The Most Important Metrics at TPC River Highlands for the 2020 Travelers Championship
Photo credit: Rob Carr/Getty Images. Pictured: TPC River Highlands
Golfers who prioritized the big stick at the driving range in their COVID-19 layoffs probably aren’t too happy right now. We’ve had two ball-striking courses in a row in Colonial and Harbour Town, and what do you know … we have ourselves yet another this week at the Travelers Championship.
This event is held at TPC River Highlands in Cromwell, Connecticut, where it’s been since 1984. It’s a par-70 and is one of the rare courses on tour that plays under 7,000 yards. Distance off the tee will be de-emphasized yet again, with ball-striking, iron play and second shots reigning supreme.
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Of course, that doesn’t mean longer golfers can’t get into contention here: Bubba Watson has won three times (he’s a weird golfer who clearly has favorite courses, and River Highlands is one of them), and two years ago we saw J.B. Holmes and Beau Hossler — more off-the-tee than iron players — grab shares of second place.
Still, on average, the ball-striking metrics will be the most important to look at this week. Let’s get down to the specifics.
The Most Predictive Stats at TPC River Highlands
Using FantasyLabs data, we can look at how golfers in the 90th-plus percentile for each stat entering Colonial have historically performed. It measures their performance against a salary-based expectation. And while that might seem like a weird way to go about it, note that DFS salaries in golf are highly correlated with odds to win.
That means we can lean on DFS data and the baseline it provides to measure stats.
The question, as it’s been the last two weeks, is how to deal with current form and recent data. And I’ll emphasize those are two distinct matters, especially if you’re dealing with creating a model based on past data like I did this week.
Current form is important to some degree — whether it’s really important given the current situation or less so is a matter of a debate — but whether it will predict success at River Highlands is another issue. The number of recent tournaments a player has been in — being in good, consistent form has been important here — has historically been the most predictive stat at this track.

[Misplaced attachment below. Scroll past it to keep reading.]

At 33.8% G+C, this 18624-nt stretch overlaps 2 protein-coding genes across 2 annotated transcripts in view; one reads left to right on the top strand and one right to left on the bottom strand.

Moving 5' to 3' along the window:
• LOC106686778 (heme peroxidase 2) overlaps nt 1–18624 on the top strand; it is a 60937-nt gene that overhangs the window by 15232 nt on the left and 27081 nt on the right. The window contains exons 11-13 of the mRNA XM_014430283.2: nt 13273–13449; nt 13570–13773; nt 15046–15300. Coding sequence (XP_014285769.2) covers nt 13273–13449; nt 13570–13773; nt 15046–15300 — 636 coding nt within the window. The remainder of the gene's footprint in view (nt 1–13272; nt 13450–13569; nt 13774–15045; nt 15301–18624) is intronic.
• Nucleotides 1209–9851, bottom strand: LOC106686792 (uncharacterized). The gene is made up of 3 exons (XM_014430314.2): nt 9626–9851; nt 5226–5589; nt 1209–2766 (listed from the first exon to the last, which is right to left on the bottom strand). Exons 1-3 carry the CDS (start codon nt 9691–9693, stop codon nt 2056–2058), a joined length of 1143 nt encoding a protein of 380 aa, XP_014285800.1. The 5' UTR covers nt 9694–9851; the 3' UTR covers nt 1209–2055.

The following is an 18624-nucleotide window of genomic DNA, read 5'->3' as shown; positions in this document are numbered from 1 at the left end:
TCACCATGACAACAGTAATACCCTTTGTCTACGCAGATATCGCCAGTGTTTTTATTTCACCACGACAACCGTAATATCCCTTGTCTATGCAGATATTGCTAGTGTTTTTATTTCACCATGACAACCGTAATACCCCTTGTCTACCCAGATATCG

But note that the Travelers Championship is usually at a much different part of the schedule this year due to COVID than in years past, which muddies the data on how predictive current form has been.
Last year, for example, the schedule in April went the Masters, RBC Heritage and then Zurich Classic. The Travelers is typically played in June around the same time, but last year it was played right after the U.S. Open. These things matter.
Long-term metrics will naturally include recent results, but in terms of breaking those out separately as super important is a decision you’ll have to make yourself as a bettor and DFS player. I didn’t factor it in at all the last two weeks; I’ll likely change that a bit this week, personally.
Anyway, back to the metrics. Hitting greens in regulation has been important. The golfers who have done it the best long-term and specifically at River Highlands have historically fared the best. Driving accuracy was also important, which makes sense because this course sets up as a ball-strikers track.
What didn’t backtest well was something that has the last two weeks: the short game. Golfers who were in the 90th-plus percentile in long-term and recent putting coming into River Highlands actually severely underperformed expectations. Scrambling was also a negative.
All in all, I would treat this course as a ball-striking track and perhaps lean even more into that than the last few weeks given that distance and the short game seem to be either negated in the former instance or more random than usual in the latter. I’ll also depend on course history data more than usual, too, and I’ll likely try to find situations to fade guys who’ve run over expectation with their putters lately.